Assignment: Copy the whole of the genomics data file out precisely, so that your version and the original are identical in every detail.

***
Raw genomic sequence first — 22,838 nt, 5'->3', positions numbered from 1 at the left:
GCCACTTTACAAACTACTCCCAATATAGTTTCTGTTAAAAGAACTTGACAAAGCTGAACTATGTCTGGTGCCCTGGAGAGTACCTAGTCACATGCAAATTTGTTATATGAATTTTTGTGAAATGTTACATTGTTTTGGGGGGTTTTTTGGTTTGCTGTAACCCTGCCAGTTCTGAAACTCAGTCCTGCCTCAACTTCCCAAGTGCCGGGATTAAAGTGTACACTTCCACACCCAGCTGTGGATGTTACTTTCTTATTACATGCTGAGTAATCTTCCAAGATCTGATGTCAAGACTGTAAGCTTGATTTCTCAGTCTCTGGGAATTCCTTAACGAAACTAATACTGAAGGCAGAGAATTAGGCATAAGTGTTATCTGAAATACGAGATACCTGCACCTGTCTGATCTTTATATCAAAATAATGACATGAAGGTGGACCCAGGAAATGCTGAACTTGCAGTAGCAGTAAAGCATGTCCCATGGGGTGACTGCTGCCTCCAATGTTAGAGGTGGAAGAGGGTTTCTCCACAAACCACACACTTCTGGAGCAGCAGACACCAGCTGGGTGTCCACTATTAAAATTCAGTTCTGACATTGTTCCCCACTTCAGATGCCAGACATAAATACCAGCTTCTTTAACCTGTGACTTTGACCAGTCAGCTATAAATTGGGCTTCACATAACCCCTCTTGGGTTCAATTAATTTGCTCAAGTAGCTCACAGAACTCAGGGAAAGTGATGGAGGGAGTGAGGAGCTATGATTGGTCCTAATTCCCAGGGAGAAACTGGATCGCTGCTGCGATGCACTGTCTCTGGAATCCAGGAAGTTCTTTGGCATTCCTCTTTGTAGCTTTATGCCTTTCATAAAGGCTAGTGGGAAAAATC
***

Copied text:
Raw genomic sequence first — 22,838 nt, 5'->3', positions numbered from 1 at the left:
GCCACTTTACAAACTACTCCCAATATAGTTTCTGTTAAAAGAACTTGACAAAGCTGAACTATGTCTGGTGCCCTGGAGAGTACCTAGTCACATGCAAATTTGTTATATGAATTTTTGTGAAATGTTACATTGTTTTGGGGGGTTTTTTGGTTTGCTGTAACCCTGCCAGTTCTGAAACTCAGTCCTGCCTCAACTTCCCAAGTGCCGGGATTAAAGTGTACACTTCCACACCCAGCTGTGGATGTTACTTTCTTATTACATGCTGAGTAATCTTCCAAGATCTGATGTCAAGACTGTAAGCTTGATTTCTCAGTCTCTGGGAATTCCTTAACGAAACTAATACTGAAGGCAGAGAATTAGGCATAAGTGTTATCTGAAATACGAGATACCTGCACCTGTCTGATCTTTATATCAAAATAATGACATGAAGGTGGACCCAGGAAATGCTGAACTTGCAGTAGCAGTAAAGCATGTCCCATGGGGTGACTGCTGCCTCCAATGTTAGAGGTGGAAGAGGGTTTCTCCACAAACCACACACTTCTGGAGCAGCAGACACCAGCTGGGTGTCCACTATTAAAATTCAGTTCTGACATTGTTCCCCACTTCAGATGCCAGACATAAATACCAGCTTCTTTAACCTGTGACTTTGACCAGTCAGCTATAAATTGGGCTTCACATAACCCCTCTTGGGTTCAATTAATTTGCTCAAGTAGCTCACAGAACTCAGGGAAAGTGATGGAGGGAGTGAGGAGCTATGATTGGTCCTAATTCCCAGGGAGAAACTGGATCGCTGCTGCGATGCACTGTCTCTGGAATCCAGGAAGTTCTTTGGCATTCCTCTTTGTAGCTTTATGCCTTTCATAAAGGCTAGTGGGAAAAATC